Vancouver student scoops top prize at Intel science fair

Posted May 17, 2015 by Tim Sandle
Canadian student Raymond Wang has won $75,000 at an international science and engineering fair. This is for designing a way to better protect airline passengers from pathogens.
Gordon E. Moore Award winner: Raymond Wang  17  of Vancouver  British Columbia  Canada  received the...
Gordon E. Moore Award winner: Raymond Wang, 17, of Vancouver, British Columbia, Canada, received the Gordon E. Moore Award of $75,000 for his research on curbing disease transmission in an aircraft cabin by adjusting airflow. The award was presented at the Intel International Science and Engineering Fair.
© Intel Corporation
Raymond Wang, 17 from Vancouver, has won first prize at the world's largest high school science fair. The event, sponsored by computer giant Intel, took place in Pittsburgh, Pa. on May 15. Wang received his award for creatong a new air circulation system to isolate and eliminate bacteria and fungi in aircraft cabins. The aim was to reduce travelers' exposure to diseases. For this, Wang was given the top prize - the Gordon E. Moore Award.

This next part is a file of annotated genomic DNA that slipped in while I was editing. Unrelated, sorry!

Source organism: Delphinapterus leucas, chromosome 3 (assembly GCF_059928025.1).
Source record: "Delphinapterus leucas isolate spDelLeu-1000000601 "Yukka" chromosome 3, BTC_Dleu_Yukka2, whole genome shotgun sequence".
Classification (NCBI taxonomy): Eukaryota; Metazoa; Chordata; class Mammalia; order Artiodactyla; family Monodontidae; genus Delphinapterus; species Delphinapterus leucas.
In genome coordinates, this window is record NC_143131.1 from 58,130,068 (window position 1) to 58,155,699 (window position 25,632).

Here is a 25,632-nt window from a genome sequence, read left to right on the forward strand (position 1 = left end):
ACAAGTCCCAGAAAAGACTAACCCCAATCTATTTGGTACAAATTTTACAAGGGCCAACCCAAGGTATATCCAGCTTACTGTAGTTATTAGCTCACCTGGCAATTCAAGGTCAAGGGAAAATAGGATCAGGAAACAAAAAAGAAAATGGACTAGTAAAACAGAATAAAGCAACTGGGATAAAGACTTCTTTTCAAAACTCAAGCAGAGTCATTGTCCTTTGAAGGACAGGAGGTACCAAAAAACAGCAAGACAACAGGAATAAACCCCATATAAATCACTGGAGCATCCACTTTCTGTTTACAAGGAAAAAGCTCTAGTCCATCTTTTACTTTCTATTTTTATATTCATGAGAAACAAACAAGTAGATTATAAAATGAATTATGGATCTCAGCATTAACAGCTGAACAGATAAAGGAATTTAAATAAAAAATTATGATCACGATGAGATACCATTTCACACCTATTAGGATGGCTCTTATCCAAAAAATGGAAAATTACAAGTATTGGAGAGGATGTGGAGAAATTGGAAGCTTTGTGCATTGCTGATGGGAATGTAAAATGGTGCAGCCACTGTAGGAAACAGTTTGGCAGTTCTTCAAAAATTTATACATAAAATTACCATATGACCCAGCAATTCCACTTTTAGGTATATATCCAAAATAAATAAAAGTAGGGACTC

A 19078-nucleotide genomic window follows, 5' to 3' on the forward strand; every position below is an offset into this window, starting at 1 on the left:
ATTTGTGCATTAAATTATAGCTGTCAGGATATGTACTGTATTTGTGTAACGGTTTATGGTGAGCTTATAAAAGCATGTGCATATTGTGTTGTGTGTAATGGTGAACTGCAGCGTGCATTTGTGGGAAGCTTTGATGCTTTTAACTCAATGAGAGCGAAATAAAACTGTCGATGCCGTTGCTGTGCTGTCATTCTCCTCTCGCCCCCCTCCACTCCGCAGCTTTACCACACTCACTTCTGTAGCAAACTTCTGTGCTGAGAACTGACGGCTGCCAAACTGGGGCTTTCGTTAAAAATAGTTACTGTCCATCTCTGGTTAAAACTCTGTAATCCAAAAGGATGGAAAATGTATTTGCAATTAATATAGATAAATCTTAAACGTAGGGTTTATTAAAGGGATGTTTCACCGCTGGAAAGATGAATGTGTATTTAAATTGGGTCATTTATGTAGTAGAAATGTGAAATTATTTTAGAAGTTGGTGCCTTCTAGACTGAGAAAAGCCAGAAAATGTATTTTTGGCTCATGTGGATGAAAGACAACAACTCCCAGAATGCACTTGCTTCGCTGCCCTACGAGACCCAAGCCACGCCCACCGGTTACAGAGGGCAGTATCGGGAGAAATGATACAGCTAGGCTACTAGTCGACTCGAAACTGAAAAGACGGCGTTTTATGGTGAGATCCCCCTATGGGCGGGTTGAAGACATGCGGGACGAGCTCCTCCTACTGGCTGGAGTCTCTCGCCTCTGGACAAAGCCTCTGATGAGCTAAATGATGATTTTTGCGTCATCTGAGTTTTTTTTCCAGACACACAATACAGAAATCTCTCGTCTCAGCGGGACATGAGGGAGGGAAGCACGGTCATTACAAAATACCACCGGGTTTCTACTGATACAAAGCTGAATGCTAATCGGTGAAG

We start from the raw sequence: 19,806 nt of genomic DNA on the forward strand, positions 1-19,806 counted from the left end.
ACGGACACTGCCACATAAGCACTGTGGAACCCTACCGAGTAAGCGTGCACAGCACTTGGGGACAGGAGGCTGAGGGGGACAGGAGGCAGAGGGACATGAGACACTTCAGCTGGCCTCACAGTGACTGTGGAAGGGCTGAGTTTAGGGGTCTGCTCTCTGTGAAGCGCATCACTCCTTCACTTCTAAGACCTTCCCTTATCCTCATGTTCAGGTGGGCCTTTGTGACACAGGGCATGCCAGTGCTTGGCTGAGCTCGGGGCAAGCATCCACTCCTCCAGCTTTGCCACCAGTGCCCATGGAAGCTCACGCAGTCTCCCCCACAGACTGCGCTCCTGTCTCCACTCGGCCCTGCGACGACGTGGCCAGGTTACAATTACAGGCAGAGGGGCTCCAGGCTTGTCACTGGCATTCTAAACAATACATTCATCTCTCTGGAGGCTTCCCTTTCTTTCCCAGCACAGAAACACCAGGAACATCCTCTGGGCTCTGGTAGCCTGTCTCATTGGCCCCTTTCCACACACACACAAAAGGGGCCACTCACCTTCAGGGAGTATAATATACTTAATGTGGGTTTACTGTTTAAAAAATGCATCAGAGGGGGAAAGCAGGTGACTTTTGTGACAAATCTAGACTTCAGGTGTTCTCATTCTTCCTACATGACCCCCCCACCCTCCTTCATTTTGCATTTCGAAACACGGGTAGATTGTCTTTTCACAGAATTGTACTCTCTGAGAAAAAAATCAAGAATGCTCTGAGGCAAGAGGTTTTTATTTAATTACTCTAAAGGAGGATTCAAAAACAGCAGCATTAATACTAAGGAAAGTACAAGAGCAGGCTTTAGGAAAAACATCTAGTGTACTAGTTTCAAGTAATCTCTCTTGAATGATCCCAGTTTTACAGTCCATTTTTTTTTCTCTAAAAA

Speaking with CTV News after his win, Wang said: "It's truly amazing. After doing many national fairs, I've always wanted to be here. Not only that, but to be recognized as having one of the top projects is truly mind-blowing."
Wang is a Grade 11 student at St. George's School. Despite his youth, his system is to be put into commercial use. Wang's system improves the availability of fresh air in the cabin by more than 190 per cent while reducing pathogen inhalation concentrations by up to 55 times, compared with technologies currently in place in most aircraft.
Quoted by Vancity, Scott Clary, science fair mechanics category co-chair and Lockheed Martin electromechanical engineering manager said: "Raymond’s work has significantly enhanced our understanding of how disease-causing pathogens travel via circulating airflow in aircraft cabins, and has also helped him to develop multiple approaches for reducing disease transmission in these types of settings."
Wang was not the only Canadian teenager to do well at the science fair. In total eleven students won prizes, competing against 1,700 students from around the world. This included another Vancouver resident. Nicole Sabina Ticea, The Vancouver Sun reports, won $50,000 for for developing an inexpensive, portable testing device to combat the high rate of undiagnosed HIV infection in low-income communities. Ticea is aged just 16.